People pleasers are dangerous. They actually end up hurting people. Don’t be too nice anymore. Here’s how I recovered—and you can too! Listen in . . .
Check out the letter I just received:
Hi Pamela, I’m slowly making changes, but every day is a struggle. Part of my challenge is simply saying NO. I had a major breakthrough last week. My prior employer wants me to interview for another “job”…. I’m asking more questions before agreeing to go….like send me a job description/title and let me speak to someone about the current needs of the practice before making me drive over 3 hours on my vacation day!! Give me some specifics!! It’s been 7 days since I asked and I’ve yet to get a response. If you can’t answer simple questions then I don’t think I want to work for your organization! It sounds so dumb but it’s hard to say NO when I’ve been conditioned to be a YES person. It’s like they say jump and I say how high? It’s unfair and exhausting so I’m taking back control over my life NOW! ~ Erika
As doctors we’re used to being the straight-A valedictorian presidents of every club and organization. We’re people pleasers who submit to authority and we’re such do-gooder super-achievers that we tend to take on way more than we can handle. Saying no is a learned skill. Practice it now. In a mirror. With your kids, spouse, patients. To inspire you, here’s how I say no in my medical clinic: (feel free to steal these)
1) I say no to medication refills between appointments. More than 30% of calls to my clinic were related to prescription refills. No more! I say no to any patient or pharmacy requesting a refill outside of an office visit. I clearly state this in my office policy on my outgoing phone message. If a pharmacy still leaves a refill request on my phone line, I simply press delete (best feeling ever!).
2) I say no to angry men who yell during office visits. After divorcing my ex who had anger management issues, I’ve decided that anyone with an anger problem should seek help from a specialist in anger (not me). Don’t project your anger at your boss, wife, or mother onto me. I will not tolerate any loud, hostile men in my life.
3) I say no to charity care (yet I’ve never turned any patient away for lack of money in 12+ years). Medical care is not a passive experience. I expect patients to be actively engaged emotionally, physically, and financially. I give 110% to my patients and I expect an equal energy exchange in return. In the rare case that someone is truly unable to pay, I require that they donate their time to the community (soup kitchen, animal shelter, etc) just as I’ve donated my time to them.
4) I say no to assembly-line medicine. I didn’t invest decades of my life to become a caring and competent physician only to be held hostage in a big-box clinic seeing patients every 7-10 minutes. So I quit and opened my own ideal clinic where I see patients for 30-60 minutes (plus now I earn more too!).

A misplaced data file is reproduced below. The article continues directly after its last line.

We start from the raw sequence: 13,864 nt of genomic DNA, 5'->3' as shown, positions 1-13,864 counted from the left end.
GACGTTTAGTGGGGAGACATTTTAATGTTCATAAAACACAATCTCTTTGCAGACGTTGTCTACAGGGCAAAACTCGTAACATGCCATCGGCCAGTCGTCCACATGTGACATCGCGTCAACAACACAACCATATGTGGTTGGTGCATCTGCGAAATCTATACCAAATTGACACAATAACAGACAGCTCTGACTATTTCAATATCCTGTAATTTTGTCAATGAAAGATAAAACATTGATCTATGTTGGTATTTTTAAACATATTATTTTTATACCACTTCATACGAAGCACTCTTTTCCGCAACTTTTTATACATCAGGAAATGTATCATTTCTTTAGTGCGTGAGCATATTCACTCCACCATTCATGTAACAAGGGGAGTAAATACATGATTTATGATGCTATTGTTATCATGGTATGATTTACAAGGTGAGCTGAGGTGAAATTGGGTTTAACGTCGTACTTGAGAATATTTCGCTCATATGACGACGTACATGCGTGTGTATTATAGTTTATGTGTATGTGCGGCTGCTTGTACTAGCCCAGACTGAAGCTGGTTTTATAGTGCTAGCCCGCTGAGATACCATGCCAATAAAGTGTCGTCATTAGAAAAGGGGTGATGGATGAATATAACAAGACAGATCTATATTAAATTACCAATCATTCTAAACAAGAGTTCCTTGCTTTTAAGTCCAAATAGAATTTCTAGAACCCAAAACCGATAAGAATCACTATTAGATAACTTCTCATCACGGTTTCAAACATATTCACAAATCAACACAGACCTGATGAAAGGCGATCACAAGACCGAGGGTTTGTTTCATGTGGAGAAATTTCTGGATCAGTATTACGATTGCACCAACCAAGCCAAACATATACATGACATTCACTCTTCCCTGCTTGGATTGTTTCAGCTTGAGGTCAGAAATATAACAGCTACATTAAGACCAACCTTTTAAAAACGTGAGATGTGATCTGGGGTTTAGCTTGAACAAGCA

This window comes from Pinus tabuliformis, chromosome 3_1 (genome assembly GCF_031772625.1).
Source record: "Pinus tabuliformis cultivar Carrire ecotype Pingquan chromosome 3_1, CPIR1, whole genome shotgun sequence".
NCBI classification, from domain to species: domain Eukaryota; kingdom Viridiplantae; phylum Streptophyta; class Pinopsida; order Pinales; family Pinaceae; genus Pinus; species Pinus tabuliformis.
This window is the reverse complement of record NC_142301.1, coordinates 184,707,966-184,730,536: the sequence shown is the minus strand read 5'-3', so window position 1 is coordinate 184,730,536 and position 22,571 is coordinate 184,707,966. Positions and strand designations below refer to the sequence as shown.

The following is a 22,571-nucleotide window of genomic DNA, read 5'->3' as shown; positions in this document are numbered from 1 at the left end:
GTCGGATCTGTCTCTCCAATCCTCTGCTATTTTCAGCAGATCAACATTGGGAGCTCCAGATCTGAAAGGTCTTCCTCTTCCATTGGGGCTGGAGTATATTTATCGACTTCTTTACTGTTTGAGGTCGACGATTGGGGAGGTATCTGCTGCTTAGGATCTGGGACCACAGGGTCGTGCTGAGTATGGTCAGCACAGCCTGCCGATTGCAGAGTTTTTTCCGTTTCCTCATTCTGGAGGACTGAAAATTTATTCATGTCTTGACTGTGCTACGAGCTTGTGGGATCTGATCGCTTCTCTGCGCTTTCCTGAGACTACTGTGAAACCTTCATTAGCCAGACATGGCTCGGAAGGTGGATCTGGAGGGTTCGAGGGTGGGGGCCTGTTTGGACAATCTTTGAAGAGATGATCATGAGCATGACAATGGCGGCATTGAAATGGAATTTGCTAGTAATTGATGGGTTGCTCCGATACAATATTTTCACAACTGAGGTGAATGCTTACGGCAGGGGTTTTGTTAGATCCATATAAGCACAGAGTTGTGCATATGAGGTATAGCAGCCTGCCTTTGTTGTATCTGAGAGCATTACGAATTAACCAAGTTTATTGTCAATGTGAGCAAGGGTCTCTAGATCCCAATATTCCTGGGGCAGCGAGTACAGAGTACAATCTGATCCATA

Boycotts & Microstrikes
Saying no has made my life awesome! Imagine if we all learned to say no. When large groups of people say no, governments, employers, and organizations respond. Plus the media loves it too!
Anytime you withdraw your participation or relationship with an organization or refuse to cooperate with a policy or job description, you are boycotting something. Boycotts create culture change—quickly. Think about the far-reaching impact of the bus boycott (when Rosa Parks said no she would not give up her seat). Withdrawing revenue (or revenue-generating employees) from a business in a capitalist culture is a sure way to get action.
When employees refuse to work as a form of organized protest, a boycott becomes a strike. In the UK this past year junior doctors were on strike due to unsafe/unfair working conditions. The senior doctors supported them and so did 54% of the general public. No patients died as a result. A well-planned strike creates culture change—even in medicine—and without harming patients. In the US, I don’t predict an all-out physician strike; however, each doctor who says no and refuses to participate in for-profit insurance, corrupt organizations, or medical institutions that violate the human rights of their workers is essentially a microstrike. In large numbers, microstrikes take down entire industries. Just watch.
People pleasers actually hurt people
By saying YES to corrupt organizations or employers that violate human rights of their employees, you are actually harming yourselves and others. The cycle of abuse in medicine is perpetuated by people pleasers who won’t say no. So congratulations! By saying no you are healing not only yourself. You are healing our wounded profession, your patients, and your community. Thank you!
When should you say no? Do share . . .
Pamela Wible, M.D., is author of Physician Suicide Letters—Answered and Pet Goats & Pap Smears. She reports on human rights violations in medicine and hosts biannual retreats to help her colleagues heal from their trauma.